Freelance negotiations: preparing, strategies and outcomes | Frederik Daneels | Skillshare

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Freelance negotiations: preparing, strategies and outcomes

teacher avatar Frederik Daneels, Life learner - teacher

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Taught by industry leaders & working professionals
Topics include illustration, design, photography, and more

Watch this class and thousands more

Get unlimited access to every class
Taught by industry leaders & working professionals
Topics include illustration, design, photography, and more

Lessons in This Class

6 Lessons (16m)
    • 1. Introduction

      1:25
    • 2. 3 pieces of the puzzle

      0:51
    • 3. Meet Tao

      1:50
    • 4. Negotiation preparations

      2:46
    • 5. Negotiation strategies

      5:18
    • 6. Negotiation outcomes

      3:38
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About This Class

Every freelancer needs to become skilled at negotiations in order to land some proper opportunities and off course to earn some money. In this course, I will share with you how I deal exactly with negotiations or customer talks. 

 

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In this class you will be learning how to prepare your talk, how to use a straightforward but highly successful strategy and how to look at the possible outcome so that you can position this as a win-win negotiation.

You don’t need to have any experience for this class, but it does help if you have a negotiation in the pipeline to prepare for this as you progress in this class. 

When you’re done with this class, you will possess the basic skills to successfully negotiate with your potential customer.

Meet Your Teacher

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Frederik Daneels

Life learner - teacher

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Hello, I'm Frederik. I love learning. My goal is to achieve a bigger understanding of life. Nature is one of my greatest teachers, next to a tremendous amount of books. I hope to pass on some knowledge to other seekers of life. Teaching is by far the best method to get a deeper understanding of any kind of topic. 

As a starting freelancer, we want as much customers as possible. And once we're in that situation of having enough or even too much customers, we want our freedom back, preferably without giving up our current financial income. This is what I call The Freelance Trap. And this is where I come in... 

My business 'Beyondfreelancing' evolves around helping others to design a life and craft work in such a way that it supports that lifestyle. Unfortunate... See full profile

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Transcripts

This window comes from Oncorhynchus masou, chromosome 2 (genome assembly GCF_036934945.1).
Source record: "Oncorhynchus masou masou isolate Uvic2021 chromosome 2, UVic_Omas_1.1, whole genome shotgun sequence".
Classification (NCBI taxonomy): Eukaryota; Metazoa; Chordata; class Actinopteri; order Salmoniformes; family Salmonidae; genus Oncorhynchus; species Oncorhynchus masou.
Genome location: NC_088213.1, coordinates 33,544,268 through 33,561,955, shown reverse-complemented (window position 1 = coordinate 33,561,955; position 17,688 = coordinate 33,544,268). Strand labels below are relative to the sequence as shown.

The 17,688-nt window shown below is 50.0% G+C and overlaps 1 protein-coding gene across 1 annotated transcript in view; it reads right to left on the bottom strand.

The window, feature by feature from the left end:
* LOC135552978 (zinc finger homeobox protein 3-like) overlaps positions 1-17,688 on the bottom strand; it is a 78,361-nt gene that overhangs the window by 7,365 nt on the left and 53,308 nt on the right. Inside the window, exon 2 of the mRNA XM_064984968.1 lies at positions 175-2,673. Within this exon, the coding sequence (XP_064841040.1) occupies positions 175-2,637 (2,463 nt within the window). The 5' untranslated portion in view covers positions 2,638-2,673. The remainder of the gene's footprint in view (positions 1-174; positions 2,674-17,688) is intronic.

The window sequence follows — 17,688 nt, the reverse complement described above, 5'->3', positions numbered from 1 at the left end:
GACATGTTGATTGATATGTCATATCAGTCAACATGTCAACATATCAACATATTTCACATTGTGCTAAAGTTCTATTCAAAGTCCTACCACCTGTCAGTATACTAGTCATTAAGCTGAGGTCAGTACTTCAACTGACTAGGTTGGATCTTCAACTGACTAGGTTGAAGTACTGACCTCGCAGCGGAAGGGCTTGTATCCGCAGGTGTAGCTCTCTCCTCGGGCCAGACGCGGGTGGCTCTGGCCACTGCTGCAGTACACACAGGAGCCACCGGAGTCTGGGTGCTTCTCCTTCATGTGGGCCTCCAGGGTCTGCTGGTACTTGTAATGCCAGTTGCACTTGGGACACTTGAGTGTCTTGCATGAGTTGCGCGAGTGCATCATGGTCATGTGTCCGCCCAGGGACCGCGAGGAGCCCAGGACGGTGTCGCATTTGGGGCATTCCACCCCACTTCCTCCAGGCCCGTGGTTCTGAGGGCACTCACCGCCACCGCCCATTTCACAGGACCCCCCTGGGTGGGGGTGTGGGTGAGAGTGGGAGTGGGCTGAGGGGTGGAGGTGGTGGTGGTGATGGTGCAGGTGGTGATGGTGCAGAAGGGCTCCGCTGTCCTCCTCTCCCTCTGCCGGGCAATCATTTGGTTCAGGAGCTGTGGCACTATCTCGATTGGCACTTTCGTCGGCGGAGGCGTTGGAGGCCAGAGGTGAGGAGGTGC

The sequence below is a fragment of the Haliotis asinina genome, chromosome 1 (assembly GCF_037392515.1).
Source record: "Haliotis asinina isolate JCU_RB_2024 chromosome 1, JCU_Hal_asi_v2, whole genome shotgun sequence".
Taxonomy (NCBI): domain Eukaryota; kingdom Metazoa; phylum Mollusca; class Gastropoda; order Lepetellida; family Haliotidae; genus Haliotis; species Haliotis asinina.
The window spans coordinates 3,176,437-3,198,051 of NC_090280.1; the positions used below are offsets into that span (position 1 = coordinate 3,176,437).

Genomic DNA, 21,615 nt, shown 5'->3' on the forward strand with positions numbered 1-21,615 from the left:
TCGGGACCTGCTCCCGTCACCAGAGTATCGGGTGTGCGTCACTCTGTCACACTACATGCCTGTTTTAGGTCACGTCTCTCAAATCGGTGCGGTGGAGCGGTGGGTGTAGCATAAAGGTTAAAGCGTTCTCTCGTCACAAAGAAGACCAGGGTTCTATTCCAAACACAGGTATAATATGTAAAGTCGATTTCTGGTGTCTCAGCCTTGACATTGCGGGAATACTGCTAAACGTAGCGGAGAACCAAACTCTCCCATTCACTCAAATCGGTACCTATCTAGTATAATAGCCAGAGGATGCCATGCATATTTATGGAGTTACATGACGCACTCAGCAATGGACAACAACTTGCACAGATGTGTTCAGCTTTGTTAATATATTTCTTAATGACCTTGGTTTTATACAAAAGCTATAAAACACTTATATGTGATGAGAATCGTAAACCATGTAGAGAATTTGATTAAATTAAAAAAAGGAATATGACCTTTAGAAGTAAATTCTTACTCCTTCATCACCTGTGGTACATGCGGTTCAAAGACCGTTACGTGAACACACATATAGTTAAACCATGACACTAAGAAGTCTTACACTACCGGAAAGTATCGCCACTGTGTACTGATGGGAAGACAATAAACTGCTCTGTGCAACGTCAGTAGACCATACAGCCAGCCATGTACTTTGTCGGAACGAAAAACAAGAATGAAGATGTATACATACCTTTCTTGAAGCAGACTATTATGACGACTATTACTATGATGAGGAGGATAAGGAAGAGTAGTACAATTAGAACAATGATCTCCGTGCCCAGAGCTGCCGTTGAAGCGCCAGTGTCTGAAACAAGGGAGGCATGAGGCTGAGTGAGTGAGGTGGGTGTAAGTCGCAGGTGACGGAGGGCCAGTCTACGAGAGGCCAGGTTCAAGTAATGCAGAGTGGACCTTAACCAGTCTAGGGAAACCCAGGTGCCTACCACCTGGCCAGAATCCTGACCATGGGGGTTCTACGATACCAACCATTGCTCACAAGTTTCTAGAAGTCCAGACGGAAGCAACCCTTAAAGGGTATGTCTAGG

1. Introduction: Every freelancer needs to become skilled at negotiations in order to land some proper opportunities and of course, to earn money. In this course, I will tell you exactly how I deal with negotiations. High and three rectangles. And I've been freelancing for more than 10 years now, and I still love every single minute of it. Besides my own freelance activities, I hope fellow freelancers going beyond the typical freelance lifestyle. I believe it's not necessary to become a workaholic in order to be a successful freelancer or entrepreneur. In this class, you will be learning how to prepare your talk, how to use a straightforward but highly successful strategy, and how to look at the possible outcome so that you can position this as a win-win negotiation. You don't need to have any experience for this class, but it does help if you already have a negotiation in the pipeline to prepare for this as you progress in this class, as a class project, we're going to prepare a talk where the potential customer, I've included a worksheet which will help you do this. It also includes an evaluation sheet after you've had a negotiation in order to keep improving your negotiation skills and tactics. When you are done with this class, you will possess the basic skills you need to have in order to successfully land your potential customer. Are you ready for this? Let's go. 2. 3 pieces of the puzzle: For any negotiation to go well, we need to learn three basic skills. The first one is the preparation. And one quote has stuck with me since the first time I heard it. Failing to prepare is preparing for failure. And I do believe that preparing a negotiation is beneficial. The second part is to use a straightforward but highly effective strategy during the talk. In this part, I will explain the most common made mistake that practically every beginning or even advanced freelancer makes while talking to the customer. And for the last part, we are going to look at the outcome and how we can adjust our perception. So there'll be turned any negotiation into a win-win for you as well as the client. And the next lesson, I'll explain how to prepare your talk with a potential customer. 3. Meet Tao: Welcome to this negotiation course, where I'm going to share the basic tactics to land some potential opportunities. Before we dive right in, I would like you to meet my dog, Tao. Tao has recently become part of our family. And as every good dock owner, we That is me and my girlfriend Julia. We often go for a walk with Him. Before we go out, we have a little negotiation about who walks the dog on the leash and who will have the honor to pick up any poo that how might leave behind. In most cases, I will try to choose, picking up the poo as it gives me the freedom to walk around without being bothered by any leash. It's what I call an easy walk. So we make a deal. And with that deal arrives in outcome. The question is, is it a good deal or a bad one that I made? And the answer is, it depends. Sometimes I'm lucky and there's a bin close by. Sometimes I'm not so lucky and they end up carrying a poo back almost the entire walk. And that is not exactly my easy walk as I have in mind. But even if I'm unlucky, does that make my negotiation bad? Of course not. I cannot control the outcome for 100% all the time. And in most cases, the outcome doesn't even say anything about my negotiation skills. And we sometimes need to take distance from the outcome in order to look at our negotiation skills themselves. So in this course, I will give you a blueprint how to tackle negotiations in order to get the maximum chance of success. But please be aware that it doesn't automatically mean that the outcome will be 100% satisfying. And the next lesson, we are going to look at the three crucial pieces of any potential negotiation. 4. Negotiation preparations: In order to start our preparation, we need to investigate our intention first. Why do we have this talk with this person or company? Asking that question leads us to our potential deal breakers. Let me explain this more in detail. Say my intention is to have an easy walk. I choose to pick up any trash, but if Yulia would ask me to carry a backpack, then I would rather choose to walk to dock with the leash. A backpack mostly involves a longer walk with lots of open space where I know that a dog will be running three anyway. So I can have my still might easy walk. But if I do have to carry a backpack no matter what, Then I'd rather not go through with it. Cancel the deal. And that's why I call this a deal breaker. And deal breakers are mostly directly related to your intentions. That might be even more than one deal breaker. In fact, if you think about your intention, you will probably find more deal breakers than you would initially think. Let me ask you following question. What was your intention during your last negotiation? Take a piece of paper and write it down, and now derive your deal breakers from that. You can use the worksheet that I've included for the class project. Here are some examples of intentions and their related deal breakers. You can pause the video to look at it more in detail. The second part of the preparation takes a little bit deeper into your own experiences. We all have had some moments where we didn't like something and it has pushed us away somehow. Or maybe you are currently in a situation whether as an employee or as a freelancer, where you would rather quit and leave. These are deal breakers shown to you that might not be related to some of your intentions made on forehand. But they do tell us something about your own values. Maybe you don't want to work for a customer who doesn't respect deadlines. That shows that you like clear structure and planning. Knowing these deal breakers is something that comes over time by thinking about previous situations. But it's important to recognize these and to less than as well. The purpose of doing this is that you are actually priming yourself. You will recognize these values, these deal breakers during your talk. And they will be like little alarm bells going off and noticing them will give you a chance to rethink about the deal on the spot itself. I will explain this more in the next lesson. But for now, here's the first part of the negotiation blueprint. So list your intentions, derive your deal breakers, and list your values. Note that by doing this, you are priming yourself, which will come in handy during the talk. 5. Negotiation strategies: Now that you have prepared your talk by knowing your potential deal breakers and your values, it's time to have the actual talk. You want to aim for a normal conversation. You definitely don't want to make it into a house negotiation. After all, it's not that you have to free up some hostages in some bank robbery. For me, it helps to think about this talk as a discovery talk. It's an opportunity to get to know a new person, a new company. And I'm always curious to see how they work. So you want to normal talk, but is there a strategy that you can use while there is? And basically there are two strategies. The first strategy is by far the most common used one. It's where the potential client is asking the questions and you are answering them. Mostly some questions are asked like, what exactly do you do? Tell me a little bit more about yourself. How do you do it? Do you have any references? What is actually happening is that the customer is trying to figure out if you are a good match and you are trying your utmost best to explain how good you are to talk then mostly ends with thank you for your time. We'll let you know something. And even though you feel good, because after all, you've talked so much about your company and you painted a really nice picture, you might end up getting disappointed not having a job, or even not hearing from that customer again. But why Why? Because the client made the judgment about you and he decided you were in the match. So that is the most used strategy for freelancers. And what they are actually doing is putting their faith in the hands of the client. Now, let's change this. The second strategy is where you are leading the talk by asking questions. You are trying to find out if you would be a fit for this company. You want to know if they allow flexible hours. You want to know if they are easy to reach in case you need information. And it turns the tables around. You are the one deciding if you want to work for this client rather than the opposite. And all you have to do for this is asked the right questions. Questions that matter for you. It's where your list of values come in. When you have asked a question, all you have to do is listen and observe. Take a sheet and list all the things that trigger you. And they will trigger you because you have primed yourself with your preparation. Your list might look something like this. Now, what do you do with it during your talk? First of all, nothing immediately. Keep on asking questions and come back to some of those points somewhere towards the end of the talk. Too often we hear something and immediately jump on it. And we want to know more, which takes us away from creating the bigger picture first. And this might lead to almost endless discussions that take away the flow of the talk. So towards the end of the talk, you can mention some of the things that you've listed, some positive ones and maybe some negative ones. Anyway, the goal is not to make a decision on the spot, because too often we make an agreement that is not totally in line with our own feelings. I've been in that spot where I made an agreement only to find out afterwards that not everything was, as I expected. Give yourself time to look for possible scenarios. The goal of this talk is to make a second and decisive appointment. It gives you time to think about possible deal breakers and maybe to turn those into opportunities. Let me tell you a story about a writer who wrote a book that was well over 1200 pages. He went to see a publisher who said the book was really good, but wait too long and nobody would ever read that. So he asked the author to rewrite it and to cut most of it. The author didn't wanna do that, and neither did he see the possibility to tell the story and less words. So he went to see another publisher and he was confronted with the same issue. The publisher didn't see a public who was going to read such an extensive story. But after some time, the second publisher got back to the author. But a remarkable solution. He asked if it would be possible to turn the book into a trilogy instead of getting one book that couldn't be sold, they now had three perfectly good books and thus tripled return on the same investment. Deal breakers are actually hidden opportunities. If only we take the time to be creative, the best way is to turn deal breakers first into roadblocks. And they might not allow us to go further, but they can show us another way. So give yourself the time to investigate in negotiations and its opportunities. By doing that, we can avoid the freelance client trap where we are stuck with a client or a job we don't actually want. And where it's difficult to let go for several reasons, such as money. We don't want to let our client though, et cetera. So here's the blueprint for the second part. Start leading the talk, discuss the things that trigger you towards the end of the talk and schedule a second, but the size of talk. In the next lesson, we'll discuss the outcome phase. 6. Negotiation outcomes: After we had our second and decisive talk, we made a decision. Sometimes that will mean that we will have said no to the client because of deal breakers that couldn't be turned into opportunities. And sometimes we will have made a deal. Now, let's investigate what happens when we decided to make a deal. There are four different scenarios that might have played out. The first one is a win-win. Everything is going according to plan where the expectations of you and those of the client are met. The second one is where the customer is happy, but you are not. And the third one is where the roles are switched, where you are happy but the client isn't. And lastly, we have the situation where nobody is satisfied. What is important to remember is that with the same negotiation, we can have four different outcomes. And you don't always control those. The outcome of a negotiation doesn't always reflect your negotiation skills. There might be some things that you couldn't have foreseen. Now, what's the solution for this? The first solution is to change your perception of the whole matter. Take a deeper look and see what you're actually focusing on. If, for example, I walk with a smelly pullback in my hands for the entire walk, and I keep focusing on that. It won't be a very pleasant walk. If however, I can change my perception of the whole matter and see that I actually got what I wanted, namely walking without an annoying lesion my hands, I might start to feel better. And I might use those positive 5s to come up with a creative solution, such as changing the walk into a loop where I would pass along the same spot, picking up the pool back on my way back. The second solution is open and transparent communication. If you're not happy or the customer or both of you, then it's up to you to talk about it. When you give feedback or allow the customer to give feedback, it opens up the way for new negotiations where certain points can be discussed and improved because communication is so important in any relationship, I always check during my discovery talks how easy it will be to get in touch with my client. When I decide to work with a client, then I must be sure that we see one another in some regular intervals where we can share feedback with one another. If that isn't possible, then that is an absolute deal breaker for me. So here's the third part of the negotiation blueprint. Understand that the outcome isn't always a direct reflection of your negotiation skills. Try to be aware on what you're focusing when looking at the outcome and try to communicate often and open with your client. Last advice from my side, know that practice makes perfect. This blueprint is a starting point to tackle your negotiations with your potential clients. The more you use this, the more you will tweak it and make it into something that is totally yours. I am confident that you will soon see some positive influences when using this. I hope you enjoyed this. I am Friedrich anneals. Feel free to connect with me on LinkedIn or check out my website where I have some other courses that I'm happy to share with you if you like this, please also enroll for my newsletter because every month I make a new flowchart that can help you out as a freelancer. And remember to stay out of the free land strap. You don't have to become a workaholic in order to be a successful freelancer entrepreneur.